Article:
<i>Hal</i>: the revolutionary works and quirks of dir. Hal Ashby
Hal Ashby
(Credit: Variety)

I dreamt about the old woman with the yellow umbrella for days, homesick for a life I didn’t know I wanted until I saw her. Funeral etiquette wasn’t really her thing--why cry when you can sing? Maude was about to turn 80-years-old and who better to spend her last days with than the strange boy with a knack for killing himself? Harold and Maude made me realize how odd the colors of our world are, and oh, how they make it a scrumptious world. It was as if I simply needed to tilt my head to the right and squint just a little bit to see that I could face the turbulent winds ahead. Bring it on. What’s better is that I am far from the only one affected by this film, or any of director Hal Ashby’s films for that matter, and finally we get to see the parade of these freaks flying the Ashby flag high in Amy Scott’s documentary Hal. It’s about time.

The influence of Ashby’s career is widespread and yet often soft-spoken. Having hit his directorial stride in the 1970s, smashing out films like Shampoo (1973), The Last Detail (1975), Coming Home (1978) and Being There (1979), Ashby found himself going up against some pretty big names like Coppola, Scorsese, and Kubrick. While his films--except for Harold and Maude, which the studios swept under the rug until the cult masses got their hands on it--were successful critically and commercially, their highly political and social themes made Ashby an unofficial spokesman for the counterculture. Naturally, this put him at odds with his bosses at the studios.

In Scott’s directorial debut, we are given a lively account of Ashby’s obsessive relationship with film. Starting with his major successes on the cutting room floor (where he won his only Oscar for In the Heat of the Night), and ending with a film being wrenched from his hands at the behest of a fed-up studiohead, Scott guides us through the complicated nature of Ashby’s personality that made him both a creative giant as well as a stubborn hell-raiser if things weren’t going his way.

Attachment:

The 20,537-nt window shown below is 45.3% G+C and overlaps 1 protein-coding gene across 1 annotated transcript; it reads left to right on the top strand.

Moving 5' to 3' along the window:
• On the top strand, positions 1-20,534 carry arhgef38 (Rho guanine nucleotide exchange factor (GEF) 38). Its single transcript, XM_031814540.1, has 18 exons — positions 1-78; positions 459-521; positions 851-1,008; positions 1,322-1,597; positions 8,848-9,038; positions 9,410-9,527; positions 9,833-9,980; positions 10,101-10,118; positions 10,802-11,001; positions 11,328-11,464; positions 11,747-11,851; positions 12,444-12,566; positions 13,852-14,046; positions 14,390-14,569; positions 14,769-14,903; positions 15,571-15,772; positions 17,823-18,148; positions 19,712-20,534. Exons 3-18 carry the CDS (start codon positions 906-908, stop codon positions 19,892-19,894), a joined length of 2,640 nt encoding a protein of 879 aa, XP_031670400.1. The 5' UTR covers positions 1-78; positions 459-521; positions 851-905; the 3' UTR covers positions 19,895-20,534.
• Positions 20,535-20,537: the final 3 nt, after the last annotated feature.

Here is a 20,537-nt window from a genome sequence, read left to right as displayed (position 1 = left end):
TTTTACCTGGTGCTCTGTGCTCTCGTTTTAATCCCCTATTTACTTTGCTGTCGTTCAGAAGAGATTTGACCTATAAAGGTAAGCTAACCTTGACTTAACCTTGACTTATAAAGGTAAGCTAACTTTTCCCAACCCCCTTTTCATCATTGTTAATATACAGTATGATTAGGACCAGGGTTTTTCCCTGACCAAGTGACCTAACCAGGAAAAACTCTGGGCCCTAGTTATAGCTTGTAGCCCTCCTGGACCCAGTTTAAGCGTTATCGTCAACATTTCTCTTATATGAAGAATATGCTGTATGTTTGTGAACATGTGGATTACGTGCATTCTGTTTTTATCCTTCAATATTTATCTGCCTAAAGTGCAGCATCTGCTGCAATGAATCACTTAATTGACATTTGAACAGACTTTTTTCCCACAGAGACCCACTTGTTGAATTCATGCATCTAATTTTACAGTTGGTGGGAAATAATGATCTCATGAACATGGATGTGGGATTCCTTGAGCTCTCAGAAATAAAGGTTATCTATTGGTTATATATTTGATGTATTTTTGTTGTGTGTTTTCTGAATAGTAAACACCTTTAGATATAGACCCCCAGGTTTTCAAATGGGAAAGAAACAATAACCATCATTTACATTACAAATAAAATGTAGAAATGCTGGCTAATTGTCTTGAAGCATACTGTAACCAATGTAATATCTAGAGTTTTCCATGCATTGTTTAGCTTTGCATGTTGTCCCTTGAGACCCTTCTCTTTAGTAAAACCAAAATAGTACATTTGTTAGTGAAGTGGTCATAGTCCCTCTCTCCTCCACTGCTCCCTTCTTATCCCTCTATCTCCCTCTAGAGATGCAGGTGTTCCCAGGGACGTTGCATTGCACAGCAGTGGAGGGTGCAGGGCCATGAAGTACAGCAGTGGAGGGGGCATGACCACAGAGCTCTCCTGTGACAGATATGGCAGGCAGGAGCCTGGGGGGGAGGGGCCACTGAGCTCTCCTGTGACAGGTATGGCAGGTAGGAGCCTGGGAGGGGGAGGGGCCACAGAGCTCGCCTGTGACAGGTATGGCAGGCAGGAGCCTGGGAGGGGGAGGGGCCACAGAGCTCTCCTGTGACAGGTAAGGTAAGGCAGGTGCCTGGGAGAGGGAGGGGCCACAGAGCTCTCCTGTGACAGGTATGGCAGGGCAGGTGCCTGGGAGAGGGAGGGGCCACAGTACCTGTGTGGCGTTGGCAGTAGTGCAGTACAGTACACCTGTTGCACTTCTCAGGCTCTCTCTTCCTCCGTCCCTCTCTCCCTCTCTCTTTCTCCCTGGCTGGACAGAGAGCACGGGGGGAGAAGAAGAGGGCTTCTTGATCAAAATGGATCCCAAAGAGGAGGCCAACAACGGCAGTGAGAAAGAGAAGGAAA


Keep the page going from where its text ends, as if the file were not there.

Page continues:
Scott collects an impressive array of Hollywood’s best, past and present, to emphasize the scope of Ashby’s reach. Hal’s best friend Norman Jewison (dir. of In the Heat of the Night, The Thomas Crown Affair) reminisces about their early days spent on the studio lots doing nothing but smoking weed, cutting film, and fighting injustices--truly Hal Ashby’s holy trinity if he ever had one. Then we hear from contemporary filmmakers like Judd Apatow (40-Year-Old Virgin, Knocked Up) who have been haunted by the audacity of Ashby’s films throughout their film educations.

These types of testimonials, while strong on their own, are only elevated further by interviews with the non-Hollywood elite, his family, the people who didn’t care whether he ever held up a camera or not. This is where Scott earns texture to Hal as a documentary. This is also where a lot of the conflicts in his films start making a whole lot of sense.

While Ashby passed away rather suddenly in 1988 from pancreatic cancer at the age of 59, his career was a punch to Hollywood’s gut that’s left a bruise still to this day. Scott’s documentary, by showing the historical contexts of his films, emphasizes how Ashby’s work is increasingly provocative, poignant, and necessary. Each of his films in the 70s aims to spark a social conversation that was either being stifled or muted entirely, and those messages are equally expressive now.

His directorial debut, The Landlord (1970), for instance, dives straight into the uncomfortable conversation of gentrification and does not back down. Stars of the film Beau Bridges and Louis Gossett Jr. recount what it was like to film in the Park Slope neighborhood of Brooklyn in the midst of heated race conversations, and quite simply, Ashby wouldn’t and couldn’t have it any other way. The tension that Bridges felt from the community, even as he was acting, was the reality of the problem. Ashby needed that to be seen and heard, and didn’t give a flying f**k who it made uncomfortable.

The second decade of Ashby’s career may not have met nearly as much success as his first, and the distrust from the studios did eventually take a toll on his personal health and happiness,  but the beauty of Hal is that even with that melancholy, it is the faces of his characters that stand out over the unfairness of the system. Chance Gardener, Woody Guthrie, Maude, Copee… Each of them represents a triumph over normalcy, a declaration of otherness when the world demanded order. We replay these films to remind us that these fights and victories continue. This is Ashby's way of leading the charge.


Hal opens in NYC at the IFC Film Center on September 7th and in Los Angeles at The Nuart on September 14th. For additional theatre locations and to purchase tickets, visit Hal.Oscilloscope.net.